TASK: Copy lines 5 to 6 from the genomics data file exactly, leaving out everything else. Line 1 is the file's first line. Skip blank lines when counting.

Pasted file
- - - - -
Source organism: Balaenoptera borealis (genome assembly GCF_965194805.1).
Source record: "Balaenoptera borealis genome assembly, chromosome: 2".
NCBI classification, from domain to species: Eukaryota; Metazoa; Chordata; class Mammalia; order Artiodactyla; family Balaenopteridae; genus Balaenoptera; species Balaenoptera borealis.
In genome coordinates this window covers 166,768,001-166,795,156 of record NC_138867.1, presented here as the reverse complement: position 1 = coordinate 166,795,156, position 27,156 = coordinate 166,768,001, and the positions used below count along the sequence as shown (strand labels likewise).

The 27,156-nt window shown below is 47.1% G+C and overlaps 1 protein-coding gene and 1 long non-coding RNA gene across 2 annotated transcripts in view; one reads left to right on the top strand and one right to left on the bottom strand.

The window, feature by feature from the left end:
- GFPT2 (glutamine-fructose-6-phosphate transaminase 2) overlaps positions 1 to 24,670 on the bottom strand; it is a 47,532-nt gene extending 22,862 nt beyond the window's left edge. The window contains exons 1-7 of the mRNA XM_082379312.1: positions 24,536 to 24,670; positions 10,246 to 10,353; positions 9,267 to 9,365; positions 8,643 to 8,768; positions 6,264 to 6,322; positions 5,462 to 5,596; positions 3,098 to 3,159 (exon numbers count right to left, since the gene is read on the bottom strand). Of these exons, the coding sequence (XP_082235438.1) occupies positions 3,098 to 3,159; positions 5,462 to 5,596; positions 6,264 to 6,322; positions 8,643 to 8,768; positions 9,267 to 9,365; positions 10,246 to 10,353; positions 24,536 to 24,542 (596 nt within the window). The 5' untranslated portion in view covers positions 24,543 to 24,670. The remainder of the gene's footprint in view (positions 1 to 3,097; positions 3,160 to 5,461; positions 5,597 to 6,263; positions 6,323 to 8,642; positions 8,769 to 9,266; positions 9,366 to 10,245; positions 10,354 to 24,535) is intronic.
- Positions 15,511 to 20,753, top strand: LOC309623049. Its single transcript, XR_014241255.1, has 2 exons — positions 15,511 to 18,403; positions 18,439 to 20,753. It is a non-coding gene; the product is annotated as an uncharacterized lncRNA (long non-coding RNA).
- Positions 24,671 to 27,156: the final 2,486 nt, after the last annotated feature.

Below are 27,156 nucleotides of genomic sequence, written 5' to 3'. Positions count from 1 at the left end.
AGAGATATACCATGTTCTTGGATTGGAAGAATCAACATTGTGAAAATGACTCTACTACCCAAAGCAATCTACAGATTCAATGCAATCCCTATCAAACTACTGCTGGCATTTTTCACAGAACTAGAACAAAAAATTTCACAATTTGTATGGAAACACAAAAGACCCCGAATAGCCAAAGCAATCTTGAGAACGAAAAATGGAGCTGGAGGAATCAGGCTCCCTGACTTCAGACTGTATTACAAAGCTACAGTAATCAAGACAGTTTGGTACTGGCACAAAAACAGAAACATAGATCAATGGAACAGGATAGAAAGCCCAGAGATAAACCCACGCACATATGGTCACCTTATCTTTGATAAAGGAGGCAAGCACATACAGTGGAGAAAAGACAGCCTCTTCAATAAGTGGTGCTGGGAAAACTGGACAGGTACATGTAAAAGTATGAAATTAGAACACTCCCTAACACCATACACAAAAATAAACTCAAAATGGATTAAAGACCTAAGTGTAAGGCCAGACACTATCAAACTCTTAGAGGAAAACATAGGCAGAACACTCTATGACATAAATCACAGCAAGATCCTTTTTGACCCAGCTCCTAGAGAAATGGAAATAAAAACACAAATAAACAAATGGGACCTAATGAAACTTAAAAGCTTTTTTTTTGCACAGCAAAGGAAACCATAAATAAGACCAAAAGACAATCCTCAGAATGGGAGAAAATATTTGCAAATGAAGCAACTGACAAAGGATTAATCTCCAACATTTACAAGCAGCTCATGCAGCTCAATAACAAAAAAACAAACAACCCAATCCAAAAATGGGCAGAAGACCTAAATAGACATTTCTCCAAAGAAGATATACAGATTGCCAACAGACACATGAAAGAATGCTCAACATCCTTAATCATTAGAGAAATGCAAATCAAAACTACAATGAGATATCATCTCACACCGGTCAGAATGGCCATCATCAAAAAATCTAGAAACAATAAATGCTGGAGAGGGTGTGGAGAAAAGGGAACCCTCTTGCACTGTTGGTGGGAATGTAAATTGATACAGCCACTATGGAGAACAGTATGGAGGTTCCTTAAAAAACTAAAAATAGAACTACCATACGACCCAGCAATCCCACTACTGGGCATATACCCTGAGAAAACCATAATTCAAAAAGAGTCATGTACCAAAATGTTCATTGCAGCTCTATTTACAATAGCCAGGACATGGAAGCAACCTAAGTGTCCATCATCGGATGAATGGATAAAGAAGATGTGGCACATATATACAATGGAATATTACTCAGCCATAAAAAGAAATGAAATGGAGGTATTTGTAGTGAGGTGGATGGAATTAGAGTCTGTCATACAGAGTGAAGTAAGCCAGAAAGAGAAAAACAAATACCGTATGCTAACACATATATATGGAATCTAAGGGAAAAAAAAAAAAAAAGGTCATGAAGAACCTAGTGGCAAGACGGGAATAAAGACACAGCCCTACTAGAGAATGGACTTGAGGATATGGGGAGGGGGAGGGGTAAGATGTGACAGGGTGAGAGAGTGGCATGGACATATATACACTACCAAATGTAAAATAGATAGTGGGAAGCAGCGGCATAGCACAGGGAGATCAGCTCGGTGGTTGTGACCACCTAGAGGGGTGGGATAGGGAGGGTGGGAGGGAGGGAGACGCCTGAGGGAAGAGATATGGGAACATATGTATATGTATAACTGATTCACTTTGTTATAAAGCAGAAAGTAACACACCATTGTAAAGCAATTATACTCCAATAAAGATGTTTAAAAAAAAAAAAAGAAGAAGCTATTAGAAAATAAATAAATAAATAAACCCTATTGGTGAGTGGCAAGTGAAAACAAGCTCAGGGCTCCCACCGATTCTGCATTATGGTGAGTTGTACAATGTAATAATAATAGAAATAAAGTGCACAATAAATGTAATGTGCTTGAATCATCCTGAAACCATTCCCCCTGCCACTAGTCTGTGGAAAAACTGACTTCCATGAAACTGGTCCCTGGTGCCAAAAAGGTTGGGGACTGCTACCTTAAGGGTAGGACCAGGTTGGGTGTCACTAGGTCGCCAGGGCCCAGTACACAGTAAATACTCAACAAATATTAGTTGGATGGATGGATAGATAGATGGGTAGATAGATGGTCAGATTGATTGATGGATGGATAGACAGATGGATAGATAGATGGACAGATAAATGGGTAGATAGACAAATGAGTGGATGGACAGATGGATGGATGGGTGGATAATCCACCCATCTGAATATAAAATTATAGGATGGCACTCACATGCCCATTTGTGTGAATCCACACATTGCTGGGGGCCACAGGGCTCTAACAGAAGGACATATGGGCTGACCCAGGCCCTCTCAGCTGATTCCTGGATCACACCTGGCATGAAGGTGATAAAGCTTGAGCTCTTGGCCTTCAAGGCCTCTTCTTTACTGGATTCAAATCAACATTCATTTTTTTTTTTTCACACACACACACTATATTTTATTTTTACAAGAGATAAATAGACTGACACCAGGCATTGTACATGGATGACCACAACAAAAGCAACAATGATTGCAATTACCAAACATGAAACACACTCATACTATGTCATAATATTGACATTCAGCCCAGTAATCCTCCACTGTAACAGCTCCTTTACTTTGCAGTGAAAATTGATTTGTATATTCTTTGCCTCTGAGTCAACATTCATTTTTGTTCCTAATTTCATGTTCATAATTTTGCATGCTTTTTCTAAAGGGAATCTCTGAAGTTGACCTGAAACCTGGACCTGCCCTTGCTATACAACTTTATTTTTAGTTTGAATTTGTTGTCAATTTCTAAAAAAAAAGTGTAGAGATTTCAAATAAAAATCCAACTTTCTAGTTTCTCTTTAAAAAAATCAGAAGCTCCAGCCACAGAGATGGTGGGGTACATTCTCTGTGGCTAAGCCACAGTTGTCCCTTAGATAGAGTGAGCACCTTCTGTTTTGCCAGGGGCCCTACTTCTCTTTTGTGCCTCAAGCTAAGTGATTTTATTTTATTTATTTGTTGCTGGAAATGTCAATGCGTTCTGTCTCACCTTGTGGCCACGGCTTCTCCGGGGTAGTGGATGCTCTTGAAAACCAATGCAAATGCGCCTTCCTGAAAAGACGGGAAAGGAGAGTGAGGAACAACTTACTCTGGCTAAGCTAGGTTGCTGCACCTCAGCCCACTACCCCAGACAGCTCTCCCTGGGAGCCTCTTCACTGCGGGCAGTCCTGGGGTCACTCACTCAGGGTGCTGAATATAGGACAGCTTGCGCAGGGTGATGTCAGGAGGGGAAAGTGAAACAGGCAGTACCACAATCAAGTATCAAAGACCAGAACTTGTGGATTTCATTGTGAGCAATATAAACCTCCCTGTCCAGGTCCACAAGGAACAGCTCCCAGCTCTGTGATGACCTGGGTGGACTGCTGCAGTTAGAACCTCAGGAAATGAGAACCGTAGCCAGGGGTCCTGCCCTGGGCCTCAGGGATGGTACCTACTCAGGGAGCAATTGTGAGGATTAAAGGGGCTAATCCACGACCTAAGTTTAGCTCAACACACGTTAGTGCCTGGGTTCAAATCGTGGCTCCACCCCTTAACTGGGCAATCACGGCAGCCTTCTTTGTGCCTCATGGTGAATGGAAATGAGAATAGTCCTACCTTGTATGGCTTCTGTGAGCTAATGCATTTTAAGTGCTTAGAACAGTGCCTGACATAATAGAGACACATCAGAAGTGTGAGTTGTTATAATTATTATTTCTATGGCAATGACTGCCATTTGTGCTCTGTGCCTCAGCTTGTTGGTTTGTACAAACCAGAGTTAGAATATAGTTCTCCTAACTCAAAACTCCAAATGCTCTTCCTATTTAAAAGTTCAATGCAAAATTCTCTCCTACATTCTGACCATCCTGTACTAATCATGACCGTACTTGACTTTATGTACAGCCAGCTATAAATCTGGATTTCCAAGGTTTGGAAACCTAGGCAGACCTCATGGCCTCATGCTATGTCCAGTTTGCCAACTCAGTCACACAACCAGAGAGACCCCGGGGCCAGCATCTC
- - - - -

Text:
The 27,156-nt window shown below is 47.1% G+C and overlaps 1 protein-coding gene and 1 long non-coding RNA gene across 2 annotated transcripts in view; one reads left to right on the top strand and one right to left on the bottom strand.

The window, feature by feature from the left end: